NYC Council passes housing voucher expansion with veto-proof majority as mayor decries plan

Supporters of the legislation attended Thursday's City Council meeting to cheer on the passage of the bills.
Supporters of the legislation attended Thursday's City Council meeting to cheer on the passage of the bills. Photo credit John McCarten/NYC Council Media Unit

NEW YORK (1010 WINS) — The New York City Council passed a package of bills on Thursday to expand access to housing vouchers for homeless and low-income New Yorkers.

All four bills passed by a vote of 41 to seven, a large enough margin to override a veto from Mayor Eric Adams, who opposes the legislation.

Each of the bills is aimed at expanding access to City Family Eviction Prevention Support (CityFHEPS) — a voucher that partially or fully covers the cost of rent.

“Today’s CityFHEPS legislation to remove barriers to accessing housing vouchers will not only help New Yorkers move out of shelters, but also prevent the evictions of New Yorkers most at risk of homelessness,” said Speaker Adrienne Adams. “CityFHEPS vouchers can be powerful tools to help us, but the City’s arcane policies in administering them are counterproductive.”

One bill, 878-A, would remove the requirement that New Yorkers stay in a homeless shelter for 80 days in order to qualify for the voucher.

893-A would broaden the Department of Social Services criteria for eligibilty for CityFHEPS and give New Yorkers the option to present a rent demand letter as evidence of risk of eviction.

894-A would change the threshold for eligibility from 200% of the federal poverty level to 50% of area median income and remove work requirements for the voucher.

229-A prohibits the Department of Social Services from deducting an allowance from vouchers to pay for utilities.

Mayor Eric Adams spoke out against the bills after the vote, though the overwhelming support for the legislation in the Council makes it likely Council members would override any veto from the mayor.

“Earlier this year, we proposed to the City Council that we work together to remove the 90-day rule for families experiencing homelessness to connect them with housing vouchers faster. They rejected that proposal, and today passed a package of bills that will make it harder for New Yorkers experiencing homelessness to exit shelter to permanent housing,” said Adams. “Nearly 20,000 existing voucher holders who cannot currently find housing because of the extremely low vacancy rate in our city would be lumped in with thousands more, including anyone who stops paying rent, for any reason, if they are below 50% of area median income.”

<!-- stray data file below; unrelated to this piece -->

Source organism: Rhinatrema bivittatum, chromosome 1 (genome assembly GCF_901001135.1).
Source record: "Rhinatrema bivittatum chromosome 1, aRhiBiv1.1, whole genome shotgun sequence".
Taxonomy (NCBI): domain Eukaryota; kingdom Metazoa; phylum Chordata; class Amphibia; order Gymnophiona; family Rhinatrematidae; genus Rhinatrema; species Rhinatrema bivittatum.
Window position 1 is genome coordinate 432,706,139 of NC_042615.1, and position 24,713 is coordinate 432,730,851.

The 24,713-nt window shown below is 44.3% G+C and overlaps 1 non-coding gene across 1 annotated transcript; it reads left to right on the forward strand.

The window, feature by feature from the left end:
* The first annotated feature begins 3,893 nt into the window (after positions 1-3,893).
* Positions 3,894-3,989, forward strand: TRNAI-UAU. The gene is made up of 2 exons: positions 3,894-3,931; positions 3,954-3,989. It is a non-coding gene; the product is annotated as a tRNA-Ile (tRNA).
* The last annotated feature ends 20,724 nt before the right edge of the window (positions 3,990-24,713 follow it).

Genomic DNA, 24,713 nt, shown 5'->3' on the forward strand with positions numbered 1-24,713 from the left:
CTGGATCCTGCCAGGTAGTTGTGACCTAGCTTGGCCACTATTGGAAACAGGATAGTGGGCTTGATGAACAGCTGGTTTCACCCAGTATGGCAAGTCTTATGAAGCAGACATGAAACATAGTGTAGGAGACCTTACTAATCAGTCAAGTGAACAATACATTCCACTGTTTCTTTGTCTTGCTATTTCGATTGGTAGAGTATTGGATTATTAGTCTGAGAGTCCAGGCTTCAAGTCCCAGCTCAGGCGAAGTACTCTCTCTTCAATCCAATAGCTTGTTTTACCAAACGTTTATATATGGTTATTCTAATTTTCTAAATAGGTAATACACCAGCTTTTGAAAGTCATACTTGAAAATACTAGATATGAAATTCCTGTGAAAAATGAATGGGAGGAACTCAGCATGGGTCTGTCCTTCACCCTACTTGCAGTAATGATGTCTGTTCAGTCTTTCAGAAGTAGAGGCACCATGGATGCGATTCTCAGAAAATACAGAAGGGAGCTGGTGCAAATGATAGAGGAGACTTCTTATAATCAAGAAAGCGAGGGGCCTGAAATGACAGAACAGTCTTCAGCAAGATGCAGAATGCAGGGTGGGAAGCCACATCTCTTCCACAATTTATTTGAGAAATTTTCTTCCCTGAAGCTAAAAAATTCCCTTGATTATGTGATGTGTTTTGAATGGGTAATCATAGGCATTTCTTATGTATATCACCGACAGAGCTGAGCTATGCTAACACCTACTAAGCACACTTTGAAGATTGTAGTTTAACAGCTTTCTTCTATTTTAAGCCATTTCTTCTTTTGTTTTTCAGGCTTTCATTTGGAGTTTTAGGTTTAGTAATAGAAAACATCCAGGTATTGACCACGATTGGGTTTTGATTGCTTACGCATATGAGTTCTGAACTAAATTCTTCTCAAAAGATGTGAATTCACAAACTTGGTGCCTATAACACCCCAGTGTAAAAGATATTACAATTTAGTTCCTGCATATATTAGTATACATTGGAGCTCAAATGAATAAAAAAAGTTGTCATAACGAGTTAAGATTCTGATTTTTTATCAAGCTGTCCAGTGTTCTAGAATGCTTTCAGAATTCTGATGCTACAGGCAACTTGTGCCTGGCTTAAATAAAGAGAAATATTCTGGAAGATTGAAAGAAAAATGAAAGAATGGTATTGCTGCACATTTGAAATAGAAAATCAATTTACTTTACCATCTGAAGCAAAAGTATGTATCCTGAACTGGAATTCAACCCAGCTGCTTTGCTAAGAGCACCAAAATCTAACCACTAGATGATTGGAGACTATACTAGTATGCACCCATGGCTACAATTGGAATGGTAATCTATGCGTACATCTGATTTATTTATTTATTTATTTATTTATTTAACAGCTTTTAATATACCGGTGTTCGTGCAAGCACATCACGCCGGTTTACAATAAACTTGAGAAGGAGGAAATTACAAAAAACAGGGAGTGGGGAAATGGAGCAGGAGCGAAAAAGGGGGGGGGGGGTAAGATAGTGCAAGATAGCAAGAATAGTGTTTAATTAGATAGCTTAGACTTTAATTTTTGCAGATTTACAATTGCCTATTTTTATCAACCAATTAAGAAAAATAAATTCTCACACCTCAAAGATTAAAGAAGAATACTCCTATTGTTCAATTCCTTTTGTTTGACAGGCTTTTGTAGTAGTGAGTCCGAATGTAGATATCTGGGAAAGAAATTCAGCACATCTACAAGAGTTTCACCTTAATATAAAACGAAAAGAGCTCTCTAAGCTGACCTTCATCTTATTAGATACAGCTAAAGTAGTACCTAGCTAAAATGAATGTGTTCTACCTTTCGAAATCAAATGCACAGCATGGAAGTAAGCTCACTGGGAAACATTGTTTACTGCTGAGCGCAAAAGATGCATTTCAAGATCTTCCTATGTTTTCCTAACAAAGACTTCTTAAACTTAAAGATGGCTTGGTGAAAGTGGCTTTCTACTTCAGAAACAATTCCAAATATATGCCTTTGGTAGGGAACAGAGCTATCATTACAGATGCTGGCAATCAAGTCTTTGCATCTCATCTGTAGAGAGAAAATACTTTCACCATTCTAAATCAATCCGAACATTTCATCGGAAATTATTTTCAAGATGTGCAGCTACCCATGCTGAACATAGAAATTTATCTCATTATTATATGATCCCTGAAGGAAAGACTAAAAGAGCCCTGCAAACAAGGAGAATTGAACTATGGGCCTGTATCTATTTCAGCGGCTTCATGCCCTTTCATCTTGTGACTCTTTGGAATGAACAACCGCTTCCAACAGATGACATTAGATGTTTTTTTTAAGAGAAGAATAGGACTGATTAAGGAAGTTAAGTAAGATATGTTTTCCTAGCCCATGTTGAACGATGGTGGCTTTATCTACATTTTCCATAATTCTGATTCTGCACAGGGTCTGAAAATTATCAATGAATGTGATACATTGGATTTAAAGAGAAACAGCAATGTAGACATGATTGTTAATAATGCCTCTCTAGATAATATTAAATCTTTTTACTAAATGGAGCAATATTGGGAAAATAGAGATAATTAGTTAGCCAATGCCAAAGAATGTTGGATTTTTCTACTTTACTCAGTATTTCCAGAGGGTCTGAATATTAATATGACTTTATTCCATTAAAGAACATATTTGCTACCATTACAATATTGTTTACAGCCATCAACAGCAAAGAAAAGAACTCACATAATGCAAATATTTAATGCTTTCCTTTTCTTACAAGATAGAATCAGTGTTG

Adams also took issue with the price tag of the legislation, which he claimed is $17 billion over the next five years and characterized as an “attempt to force a tax increase on New Yorkers.”

City Council Speaker Adrienne Adams said the mayor's cost estimate is premised on incorrect assumptions about how the voucher program works and claimed vouchers are a cheaper alternative to housing people in shelters.

“The administration’s number is exaggerated, and it’s incorrectly based on the city paying the entire cost of an apartment for a voucher holder, which is not how the program works at all,” she said. “Voucher holders pay 30% of their gross income toward their rent. That's not going to stop. They will still pay into their rent. The council’s fiscal impact statement, which leans conservative, is $10 billion over five years."

"We know uninterrupted growth and homelessness would cost the city a whole lot more," she continued. "The numbers are clear that an individual or family living in a homeless shelter costs the city much more than providing them a voucher that pays for part of their rent in an apartment.”

The Council speaker said housing a family of family in an emergency hotel shelter for one year costs the city about $140,000, a higher price tag than housing that same family in a two-bedroom apartment for five years.

The legislation comes as the city’s shelter population has grown to over 80,000 people, an increase driven partially by the arrival of more than 65,000 asylum seekers bussed to New York City from the southern border by Texas Gov. Greg Abbott.

Adams has justified the rollback of the city’s decades-old Right to Shelter law, which requires the city provide a bed to those who ask for one, by pointing to the arrival of asylum seekers.

Supporters of the new legislation say the bills will help transition homeless people out of shelters and alleviate pressure on the system.

“CityFHEPS vouchers have been one of our city's best measures to address the crisis of homelessness,” said Deputy Speaker Diana Ayala, the sponsor for one of the bills. “This package of legislation will remove the barriers that keep New Yorkers from accessing CityFHEPS and transitioning out of our shelter system.”

Featured Image Photo Credit: John McCarten/NYC Council Media Unit